Lisa Robinson was one of a small handful of early party crashers; female writers who gate crashed the all boys club that can almost laughably be called rock journalism. Robinson’s legendary career is marked with stints as a staff and contributing writer, columnist and editor of numerous alternative a mainstream publications. She has spent time on the road, breaking bread and interviewing most of the biggest name in music over the course of four decades.
Working from that frame work, it would be an easy expectation to think that Robinson’s career retrospective biography There Goes Gravity – A Life in Rock and Roll would be chock full of great stories, insider insights and great writing. Unfortunately those holding that expectation, myself included, will likely come away disappointed.
It’s only natural for someone who has enjoyed such a long and storied career would name drop with some regularity and Robinson certainly does, it’s the seemingly random references that add up to utter confusion. For someone who spent so much time working as an editor, this book is loaded with redundancies and repeated references.
Robinson tells the story about a 1971 trek to London with her husband, producer Richard Robinson and Lou Reed to record Reed’s first solo album. In the story she talks about the songs Reed has collected for the album, including “Walk on the Wild Side” then progresses to a birthday party they attended and David Bowie’s house and then about her free time spent shopping in London; only to close that paragraph with the line “And Lou did not record “Walk on the Wild Side” on that solo, self-titled debut album.” I get the whole stream of consciousness thing, but this just screams for an editor!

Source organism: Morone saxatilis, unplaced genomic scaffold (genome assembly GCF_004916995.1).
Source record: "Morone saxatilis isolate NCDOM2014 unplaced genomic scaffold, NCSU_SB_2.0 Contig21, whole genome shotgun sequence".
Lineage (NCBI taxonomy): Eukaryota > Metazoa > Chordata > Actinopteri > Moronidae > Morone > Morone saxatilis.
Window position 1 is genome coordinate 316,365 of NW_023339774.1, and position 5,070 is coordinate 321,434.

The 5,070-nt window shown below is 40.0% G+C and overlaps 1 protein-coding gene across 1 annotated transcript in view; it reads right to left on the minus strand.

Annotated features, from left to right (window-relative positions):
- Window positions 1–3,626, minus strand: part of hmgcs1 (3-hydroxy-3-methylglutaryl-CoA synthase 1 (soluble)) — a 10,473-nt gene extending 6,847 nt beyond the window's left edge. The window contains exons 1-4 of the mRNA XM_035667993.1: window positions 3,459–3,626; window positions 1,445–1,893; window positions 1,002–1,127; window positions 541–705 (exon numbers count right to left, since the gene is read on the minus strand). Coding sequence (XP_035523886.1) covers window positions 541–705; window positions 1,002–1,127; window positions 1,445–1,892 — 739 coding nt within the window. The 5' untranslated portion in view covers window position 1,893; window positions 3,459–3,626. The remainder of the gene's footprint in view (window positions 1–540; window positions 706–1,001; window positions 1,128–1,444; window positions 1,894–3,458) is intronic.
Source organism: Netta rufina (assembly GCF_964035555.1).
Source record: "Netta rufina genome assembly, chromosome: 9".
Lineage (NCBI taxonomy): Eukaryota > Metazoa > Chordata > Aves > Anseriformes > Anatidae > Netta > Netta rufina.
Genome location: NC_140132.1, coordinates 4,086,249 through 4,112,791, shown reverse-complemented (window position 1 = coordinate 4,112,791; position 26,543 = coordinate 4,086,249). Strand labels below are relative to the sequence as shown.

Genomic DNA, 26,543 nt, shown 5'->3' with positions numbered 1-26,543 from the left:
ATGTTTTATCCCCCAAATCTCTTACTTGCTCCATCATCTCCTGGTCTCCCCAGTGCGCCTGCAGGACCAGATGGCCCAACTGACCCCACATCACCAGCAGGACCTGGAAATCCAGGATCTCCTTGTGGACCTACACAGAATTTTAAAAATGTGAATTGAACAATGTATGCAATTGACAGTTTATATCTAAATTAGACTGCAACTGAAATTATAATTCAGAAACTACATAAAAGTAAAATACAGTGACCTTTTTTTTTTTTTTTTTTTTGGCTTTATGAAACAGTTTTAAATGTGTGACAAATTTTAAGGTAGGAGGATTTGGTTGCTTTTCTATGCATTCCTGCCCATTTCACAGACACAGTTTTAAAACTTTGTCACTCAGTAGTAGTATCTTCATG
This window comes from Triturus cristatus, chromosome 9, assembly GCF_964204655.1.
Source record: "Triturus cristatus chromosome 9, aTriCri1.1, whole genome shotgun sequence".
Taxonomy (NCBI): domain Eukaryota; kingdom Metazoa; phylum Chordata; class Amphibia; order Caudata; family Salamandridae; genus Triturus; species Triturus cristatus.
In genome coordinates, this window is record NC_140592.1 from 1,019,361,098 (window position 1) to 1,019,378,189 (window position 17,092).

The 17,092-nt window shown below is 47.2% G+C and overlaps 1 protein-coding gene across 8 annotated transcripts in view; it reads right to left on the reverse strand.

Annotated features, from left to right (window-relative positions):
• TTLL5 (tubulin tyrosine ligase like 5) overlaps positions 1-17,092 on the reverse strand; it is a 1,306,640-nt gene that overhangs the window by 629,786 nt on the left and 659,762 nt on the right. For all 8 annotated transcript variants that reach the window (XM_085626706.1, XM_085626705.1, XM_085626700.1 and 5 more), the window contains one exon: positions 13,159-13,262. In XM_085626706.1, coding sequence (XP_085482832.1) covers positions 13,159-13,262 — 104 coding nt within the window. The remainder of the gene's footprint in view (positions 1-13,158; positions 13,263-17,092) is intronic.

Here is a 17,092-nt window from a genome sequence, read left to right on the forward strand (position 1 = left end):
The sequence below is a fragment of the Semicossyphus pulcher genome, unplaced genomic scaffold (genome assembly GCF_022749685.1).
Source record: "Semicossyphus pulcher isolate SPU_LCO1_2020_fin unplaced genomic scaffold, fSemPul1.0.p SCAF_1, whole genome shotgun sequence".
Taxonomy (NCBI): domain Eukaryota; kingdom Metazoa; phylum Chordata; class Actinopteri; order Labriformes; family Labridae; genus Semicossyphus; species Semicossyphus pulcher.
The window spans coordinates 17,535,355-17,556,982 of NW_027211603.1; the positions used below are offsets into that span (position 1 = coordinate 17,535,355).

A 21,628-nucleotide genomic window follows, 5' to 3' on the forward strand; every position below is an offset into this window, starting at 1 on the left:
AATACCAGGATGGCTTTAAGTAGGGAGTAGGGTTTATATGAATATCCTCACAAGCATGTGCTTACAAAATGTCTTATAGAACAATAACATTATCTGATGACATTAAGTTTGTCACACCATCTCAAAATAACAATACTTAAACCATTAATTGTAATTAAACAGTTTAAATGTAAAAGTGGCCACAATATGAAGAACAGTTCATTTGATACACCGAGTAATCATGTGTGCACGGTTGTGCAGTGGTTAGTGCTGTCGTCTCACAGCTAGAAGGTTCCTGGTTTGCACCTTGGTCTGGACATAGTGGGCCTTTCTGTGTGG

Robinson also spends an inordinate amount of time endeavoring to from her perspective, “set the record straight” about many stories that have been written about herself and the band’s she intimately covered. She regularly uses a line that “no two people remember it the same way” yet she seems to want the reader to believe that her version of the tale is the correct version.
Many of the things she hopes to clarify will likely be lost on the casual music fan, so you have to wonder how this will appeal to the broader audience and it ends off sounding like a petty effort to defend criticism of here “insider” status. There is a thin line between collector and hoarder, and Robinson sounds like a pack rat extraordinaire. She regularly references original notes and recordings of interviews, phone calls and general conversations, which would tend to lend a level of credibility to the stories based on her original point of view.